Cross-posted on the Ms. Blog and the Sierra Club
This past fall, I was elected to one of Washington, DC’s Advisory Neighborhood Commissions (ANCs). Just as it is for many women, running for office wasn’t an easy decision to make.
I was approached by two active commissioners before the election and encouraged to run for the vacant seat in my district. Even still, I was unsure. For me to declare my candidacy, it took me asking a third person if they thought I should run. After their resounding endorsement, I threw my hat in the ring.
I’ve long been active in my community, but with the urging of these three people, I knew serving as ANC commissioner was an empowering and meaningful channel to enact change.
My story isn’t very different than those of other women who run for office across the country. When women are considering political office, it takes multiple asks before they’ll consider running.
This shows in the number of women who are ANCs in my neighborhood. While Washington, DC has the highest percentage of women in the country, only two of the eight (25 percent) commissioners in my community are women.
Across the country, in spite of being more than half the population, women consistently hover around 20 percent of elected office at all levels. Only one in five members of Congress, 20 percent of mayors, and 25 percent of state legislators are women. This gap in representation has persisted for decades.
Why does it matter to have more women in office?
From neighborhood commissions, to utility boards, to the White House, our elected officials make decisions related to health, families, energy, lands, and everything in between.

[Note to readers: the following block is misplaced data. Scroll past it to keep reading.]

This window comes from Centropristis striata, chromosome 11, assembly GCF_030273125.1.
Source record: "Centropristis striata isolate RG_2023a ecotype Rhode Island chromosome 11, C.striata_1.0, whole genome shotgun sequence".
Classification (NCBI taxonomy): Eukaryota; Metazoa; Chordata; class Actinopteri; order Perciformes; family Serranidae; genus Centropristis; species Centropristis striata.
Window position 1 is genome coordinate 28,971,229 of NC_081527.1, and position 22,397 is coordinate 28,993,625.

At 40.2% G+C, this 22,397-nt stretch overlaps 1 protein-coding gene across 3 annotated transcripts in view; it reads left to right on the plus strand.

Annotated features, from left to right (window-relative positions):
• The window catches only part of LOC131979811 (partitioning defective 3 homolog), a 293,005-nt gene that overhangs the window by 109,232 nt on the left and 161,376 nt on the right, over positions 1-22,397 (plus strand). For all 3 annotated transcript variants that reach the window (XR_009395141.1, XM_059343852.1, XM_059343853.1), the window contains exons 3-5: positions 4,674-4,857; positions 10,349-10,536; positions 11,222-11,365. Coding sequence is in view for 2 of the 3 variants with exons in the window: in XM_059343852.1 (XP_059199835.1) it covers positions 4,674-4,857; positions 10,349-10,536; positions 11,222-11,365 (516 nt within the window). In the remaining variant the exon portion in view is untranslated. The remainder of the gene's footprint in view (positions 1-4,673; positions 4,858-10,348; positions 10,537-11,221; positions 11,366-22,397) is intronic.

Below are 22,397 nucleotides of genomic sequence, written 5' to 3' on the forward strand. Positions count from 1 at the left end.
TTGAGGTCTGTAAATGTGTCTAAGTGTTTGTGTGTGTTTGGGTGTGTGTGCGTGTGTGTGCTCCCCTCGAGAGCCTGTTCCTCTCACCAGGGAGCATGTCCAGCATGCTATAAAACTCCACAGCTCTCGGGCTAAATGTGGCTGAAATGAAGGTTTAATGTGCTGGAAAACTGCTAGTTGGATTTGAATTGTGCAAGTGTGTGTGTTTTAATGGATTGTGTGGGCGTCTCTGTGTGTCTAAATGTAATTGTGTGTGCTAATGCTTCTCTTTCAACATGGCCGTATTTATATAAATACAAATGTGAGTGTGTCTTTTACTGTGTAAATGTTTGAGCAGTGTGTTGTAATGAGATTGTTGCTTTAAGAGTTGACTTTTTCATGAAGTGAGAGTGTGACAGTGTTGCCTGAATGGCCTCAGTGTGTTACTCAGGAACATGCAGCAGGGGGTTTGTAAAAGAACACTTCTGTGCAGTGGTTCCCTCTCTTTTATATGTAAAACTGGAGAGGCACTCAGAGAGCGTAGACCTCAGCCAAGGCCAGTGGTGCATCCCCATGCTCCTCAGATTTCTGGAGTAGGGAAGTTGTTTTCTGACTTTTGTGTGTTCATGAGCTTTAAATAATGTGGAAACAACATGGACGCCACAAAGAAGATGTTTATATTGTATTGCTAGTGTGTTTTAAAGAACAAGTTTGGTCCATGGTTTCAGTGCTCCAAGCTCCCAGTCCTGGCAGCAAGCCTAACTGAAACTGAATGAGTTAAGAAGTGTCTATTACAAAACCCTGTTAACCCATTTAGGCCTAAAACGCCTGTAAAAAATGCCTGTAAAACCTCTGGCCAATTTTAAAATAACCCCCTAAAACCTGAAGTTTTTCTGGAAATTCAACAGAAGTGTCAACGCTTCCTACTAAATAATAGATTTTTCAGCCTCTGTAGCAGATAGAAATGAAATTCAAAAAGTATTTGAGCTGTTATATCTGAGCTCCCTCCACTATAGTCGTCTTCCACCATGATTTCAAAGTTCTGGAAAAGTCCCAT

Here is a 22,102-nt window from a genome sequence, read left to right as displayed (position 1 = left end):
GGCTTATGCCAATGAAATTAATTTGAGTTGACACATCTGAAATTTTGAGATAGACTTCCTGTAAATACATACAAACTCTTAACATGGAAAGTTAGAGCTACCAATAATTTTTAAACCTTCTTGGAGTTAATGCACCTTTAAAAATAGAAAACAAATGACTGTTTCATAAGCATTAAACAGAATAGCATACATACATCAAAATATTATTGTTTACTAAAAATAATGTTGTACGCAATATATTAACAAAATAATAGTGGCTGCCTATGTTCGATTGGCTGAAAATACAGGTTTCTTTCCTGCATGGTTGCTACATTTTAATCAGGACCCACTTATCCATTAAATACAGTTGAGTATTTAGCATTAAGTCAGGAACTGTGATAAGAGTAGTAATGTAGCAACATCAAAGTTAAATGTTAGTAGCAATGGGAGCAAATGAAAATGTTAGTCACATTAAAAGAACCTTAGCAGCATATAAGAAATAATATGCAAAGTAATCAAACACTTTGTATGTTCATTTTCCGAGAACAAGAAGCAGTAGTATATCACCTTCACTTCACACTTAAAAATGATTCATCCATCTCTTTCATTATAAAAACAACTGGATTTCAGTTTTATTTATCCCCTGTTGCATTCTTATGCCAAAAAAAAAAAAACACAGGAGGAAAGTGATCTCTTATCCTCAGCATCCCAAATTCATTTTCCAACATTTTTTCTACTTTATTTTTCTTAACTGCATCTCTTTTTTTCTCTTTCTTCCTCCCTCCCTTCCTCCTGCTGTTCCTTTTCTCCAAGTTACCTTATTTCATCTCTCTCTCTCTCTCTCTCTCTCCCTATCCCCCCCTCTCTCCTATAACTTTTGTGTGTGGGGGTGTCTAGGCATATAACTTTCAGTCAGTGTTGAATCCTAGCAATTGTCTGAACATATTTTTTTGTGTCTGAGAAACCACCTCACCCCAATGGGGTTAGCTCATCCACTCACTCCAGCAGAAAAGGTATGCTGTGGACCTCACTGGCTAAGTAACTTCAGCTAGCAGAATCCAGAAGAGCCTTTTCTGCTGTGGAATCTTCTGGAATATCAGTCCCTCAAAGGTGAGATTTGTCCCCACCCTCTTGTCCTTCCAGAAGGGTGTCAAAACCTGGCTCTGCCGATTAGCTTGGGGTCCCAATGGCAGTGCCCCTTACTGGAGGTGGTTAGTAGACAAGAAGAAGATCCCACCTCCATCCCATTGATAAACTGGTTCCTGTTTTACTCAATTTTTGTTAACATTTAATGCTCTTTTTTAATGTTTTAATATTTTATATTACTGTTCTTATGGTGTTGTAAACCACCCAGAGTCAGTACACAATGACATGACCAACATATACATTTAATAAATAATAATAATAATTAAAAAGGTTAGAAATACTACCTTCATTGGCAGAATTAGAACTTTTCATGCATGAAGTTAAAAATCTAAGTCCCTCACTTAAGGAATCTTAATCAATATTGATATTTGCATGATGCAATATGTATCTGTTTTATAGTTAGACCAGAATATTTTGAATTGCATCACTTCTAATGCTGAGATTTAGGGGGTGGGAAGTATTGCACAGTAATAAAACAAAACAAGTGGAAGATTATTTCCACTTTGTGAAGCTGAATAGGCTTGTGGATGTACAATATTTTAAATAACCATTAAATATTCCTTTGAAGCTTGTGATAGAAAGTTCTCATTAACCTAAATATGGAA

More than 52 percent of men recently surveyed said they don’t see any impact in their lives if women have affordable access to birth control—but they agreed that if more women were in public office, the debate around these issues would end. We need people with diverse experiences crafting solutions that impact the communities they serve. We need our elected bodies to look more like our communities.
But the impact of women in public office doesn’t end with “women’s issues.” Regardless of party affiliation, a recent report by Rachel’s Network found that women have voted more consistently in favor of environmental protections and policies than men have over the past 25 years in both the House and Senate.
Support for clean air, clean water, renewable energy, climate action, and public health should not be up for debate. But as we near the 100 day mark of a new administration, we’ve seen attacks to the Clean Power Plan, rollbacks to environmental justice regulations, and toxics control. It has never been more urgent to get a pipeline of leaders into decision-making positions to transform our local and national policies.
That is why the day after the People’s Climate March, the Sierra Club, the League of Conservation Voters, EMILY’S List, Rachel’s Network and others are convening pro-environment women to gear up for their own political campaigns.
Running for office has been one of the best decisions I’ve made so far. Don’t wait for three people to tell you to run. Our training on April 30th will help more women like me make a difference in their communities.
A. Tianna Scozzaro is the Director of the Sierra Club’s Gender, Equity & Environment Program, where she works to ensure climate and environment policies support women and LGBTQ communities. Previously, she worked on the UN Sustainable Development Goals, national health and environment policy in East Africa, and conducted research about women’s environmental stewardship in Congress. A.Tianna also served as a public policy fellow for the U.S. House Select Committee on Energy Independence and Global Warming.